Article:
"If one way is better than another, you may be sure it is nature's way." -- Aristotle
Pine Nuts (Eduble Pine Seeds)
Partly based on information sent to us by Penny Frazier (http://www.pinenut.com), as reposted from: FOREST@listserv.funet.fi -- 12/8/1998
All pine seeds are edible, but most are too small for humans to bother with. The larger the endosperm (the edible inside portion) and the thinner the shell, the more likely that it has been used for human consumption. One method of locating pine species in Mexico used by Dana K. Bailey and Frank Hawksworth in the 1970's was to visit the local food markets and examine the pinenuts for sale and inquire about the location of the trees which were their source.
Pine seeds are an important source of food for many animals and in some cases, the animals return the favor by cacheing the pine seeds and thereby inadvertenly planting them. The family of birds known as Corvidae (includes Clark's nutcracker, blue jays, crows) are especially important in this regard, a symbosis that involves over 20 species of pine, mostly of the Haploxylon (white pines) subgenus. An excellent book on this subject is Made for Each Other, by Ronald M. Lanner, ISBN 0-19-508902-2 (hardback) or 0-19-508903-0 (paperback). Also many rodents depend on pinenuts for food.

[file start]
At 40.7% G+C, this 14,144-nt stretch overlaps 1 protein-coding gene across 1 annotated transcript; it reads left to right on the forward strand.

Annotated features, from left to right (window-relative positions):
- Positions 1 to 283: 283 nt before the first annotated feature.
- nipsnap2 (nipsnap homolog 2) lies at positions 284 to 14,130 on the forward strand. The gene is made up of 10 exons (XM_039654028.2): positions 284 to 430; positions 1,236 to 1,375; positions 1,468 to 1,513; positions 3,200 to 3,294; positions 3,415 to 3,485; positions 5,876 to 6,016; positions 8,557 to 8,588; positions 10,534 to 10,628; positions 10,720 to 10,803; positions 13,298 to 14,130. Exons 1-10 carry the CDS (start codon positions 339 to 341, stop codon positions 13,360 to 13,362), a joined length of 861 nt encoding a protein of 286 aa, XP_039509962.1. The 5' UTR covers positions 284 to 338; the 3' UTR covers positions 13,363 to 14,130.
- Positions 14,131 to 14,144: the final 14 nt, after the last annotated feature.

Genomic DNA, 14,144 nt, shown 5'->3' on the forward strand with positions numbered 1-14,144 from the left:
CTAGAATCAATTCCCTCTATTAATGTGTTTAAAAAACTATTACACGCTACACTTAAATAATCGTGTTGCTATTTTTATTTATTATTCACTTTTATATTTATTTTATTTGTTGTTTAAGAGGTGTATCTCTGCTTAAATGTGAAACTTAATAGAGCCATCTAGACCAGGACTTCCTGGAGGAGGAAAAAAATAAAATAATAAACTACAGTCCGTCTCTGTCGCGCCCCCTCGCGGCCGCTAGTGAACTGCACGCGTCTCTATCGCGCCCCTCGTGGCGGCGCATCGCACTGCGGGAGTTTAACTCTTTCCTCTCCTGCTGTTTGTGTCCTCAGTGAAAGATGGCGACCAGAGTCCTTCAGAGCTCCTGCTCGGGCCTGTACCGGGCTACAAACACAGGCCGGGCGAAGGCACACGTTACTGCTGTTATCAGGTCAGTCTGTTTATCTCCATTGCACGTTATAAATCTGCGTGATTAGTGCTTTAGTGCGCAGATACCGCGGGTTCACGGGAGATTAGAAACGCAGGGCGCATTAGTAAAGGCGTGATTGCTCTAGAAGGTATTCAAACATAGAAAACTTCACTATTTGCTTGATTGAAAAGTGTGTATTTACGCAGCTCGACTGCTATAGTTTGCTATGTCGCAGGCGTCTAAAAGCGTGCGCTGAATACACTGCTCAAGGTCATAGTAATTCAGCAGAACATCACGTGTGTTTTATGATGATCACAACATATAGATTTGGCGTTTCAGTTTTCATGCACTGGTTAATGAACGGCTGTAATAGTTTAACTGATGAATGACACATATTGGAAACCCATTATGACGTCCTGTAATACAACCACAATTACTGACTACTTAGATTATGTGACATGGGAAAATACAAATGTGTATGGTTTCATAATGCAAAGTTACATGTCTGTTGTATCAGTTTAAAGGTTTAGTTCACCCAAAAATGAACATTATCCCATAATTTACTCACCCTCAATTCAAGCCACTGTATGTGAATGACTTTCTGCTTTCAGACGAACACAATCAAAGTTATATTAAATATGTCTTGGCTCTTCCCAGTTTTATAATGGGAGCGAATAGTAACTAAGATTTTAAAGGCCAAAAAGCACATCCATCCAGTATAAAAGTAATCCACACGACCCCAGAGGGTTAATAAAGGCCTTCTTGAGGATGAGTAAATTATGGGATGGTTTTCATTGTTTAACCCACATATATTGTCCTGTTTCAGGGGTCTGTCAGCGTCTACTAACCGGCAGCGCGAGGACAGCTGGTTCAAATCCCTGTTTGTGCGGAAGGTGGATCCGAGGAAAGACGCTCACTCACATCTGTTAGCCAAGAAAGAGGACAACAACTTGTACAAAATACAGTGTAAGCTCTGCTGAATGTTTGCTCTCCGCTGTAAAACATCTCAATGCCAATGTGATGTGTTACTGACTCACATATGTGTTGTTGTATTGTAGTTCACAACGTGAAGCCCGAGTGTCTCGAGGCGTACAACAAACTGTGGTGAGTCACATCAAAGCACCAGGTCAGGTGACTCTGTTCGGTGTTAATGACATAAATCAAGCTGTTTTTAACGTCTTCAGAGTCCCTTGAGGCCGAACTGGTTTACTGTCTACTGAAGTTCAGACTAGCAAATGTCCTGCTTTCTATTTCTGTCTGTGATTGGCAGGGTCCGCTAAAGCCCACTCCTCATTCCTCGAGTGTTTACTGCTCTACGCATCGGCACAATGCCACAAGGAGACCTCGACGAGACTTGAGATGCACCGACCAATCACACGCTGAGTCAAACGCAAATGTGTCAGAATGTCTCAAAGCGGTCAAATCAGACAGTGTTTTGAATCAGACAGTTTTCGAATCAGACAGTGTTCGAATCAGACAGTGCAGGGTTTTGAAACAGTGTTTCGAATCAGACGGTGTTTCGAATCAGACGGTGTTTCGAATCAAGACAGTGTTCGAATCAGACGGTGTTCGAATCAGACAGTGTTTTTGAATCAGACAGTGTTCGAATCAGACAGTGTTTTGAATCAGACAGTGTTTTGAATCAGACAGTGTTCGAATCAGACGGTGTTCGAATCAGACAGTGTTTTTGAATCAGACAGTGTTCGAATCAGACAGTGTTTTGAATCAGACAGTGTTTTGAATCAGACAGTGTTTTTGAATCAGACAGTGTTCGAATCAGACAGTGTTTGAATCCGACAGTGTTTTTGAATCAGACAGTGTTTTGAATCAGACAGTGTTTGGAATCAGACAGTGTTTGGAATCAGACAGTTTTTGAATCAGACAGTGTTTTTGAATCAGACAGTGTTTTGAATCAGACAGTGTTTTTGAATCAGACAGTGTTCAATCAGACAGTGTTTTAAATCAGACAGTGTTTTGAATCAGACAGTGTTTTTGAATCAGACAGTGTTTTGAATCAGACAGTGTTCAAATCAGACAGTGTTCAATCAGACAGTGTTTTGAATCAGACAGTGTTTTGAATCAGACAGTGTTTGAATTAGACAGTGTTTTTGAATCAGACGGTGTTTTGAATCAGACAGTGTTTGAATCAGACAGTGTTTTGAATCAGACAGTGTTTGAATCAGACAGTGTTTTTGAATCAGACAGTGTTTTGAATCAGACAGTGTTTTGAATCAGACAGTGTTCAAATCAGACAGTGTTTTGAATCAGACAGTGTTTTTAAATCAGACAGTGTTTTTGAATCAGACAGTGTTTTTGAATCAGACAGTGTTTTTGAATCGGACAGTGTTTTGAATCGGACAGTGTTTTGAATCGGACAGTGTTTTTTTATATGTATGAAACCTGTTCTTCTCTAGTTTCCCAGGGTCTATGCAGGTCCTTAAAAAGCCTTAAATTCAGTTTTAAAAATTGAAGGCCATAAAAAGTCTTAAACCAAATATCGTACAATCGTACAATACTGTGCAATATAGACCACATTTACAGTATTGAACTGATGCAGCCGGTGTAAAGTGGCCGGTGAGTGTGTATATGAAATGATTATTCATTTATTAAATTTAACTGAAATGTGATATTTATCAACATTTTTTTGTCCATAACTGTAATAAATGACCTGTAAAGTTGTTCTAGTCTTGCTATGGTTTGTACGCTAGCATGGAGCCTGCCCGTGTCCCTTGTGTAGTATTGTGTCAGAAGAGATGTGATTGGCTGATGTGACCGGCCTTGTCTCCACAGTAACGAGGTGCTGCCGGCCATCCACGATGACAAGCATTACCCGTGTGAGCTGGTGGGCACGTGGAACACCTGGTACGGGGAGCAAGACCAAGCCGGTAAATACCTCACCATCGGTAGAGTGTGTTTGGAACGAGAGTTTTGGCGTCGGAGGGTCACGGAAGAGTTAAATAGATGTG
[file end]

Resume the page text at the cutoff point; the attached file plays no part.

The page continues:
Most of the pine seeds that are utilized for human consumption come from species in the following subsections:
Cembrae (the "Stone Pines")
Cembroides (the "Pinyon, or Nut Pines")
Pinceana (the "Big Cone Pinyon Pines")
The edible pine seeds are:
Many recipes for pine nuts (including salads, sauces, fish garnishment, puddings,cookies, cakes) are offered by Harriette Lanner in The Pinyon Pine by Ronald Lanner, ISBN 0-87417-065-6 (hard cover) and 0-87417-066-4 (paperback).
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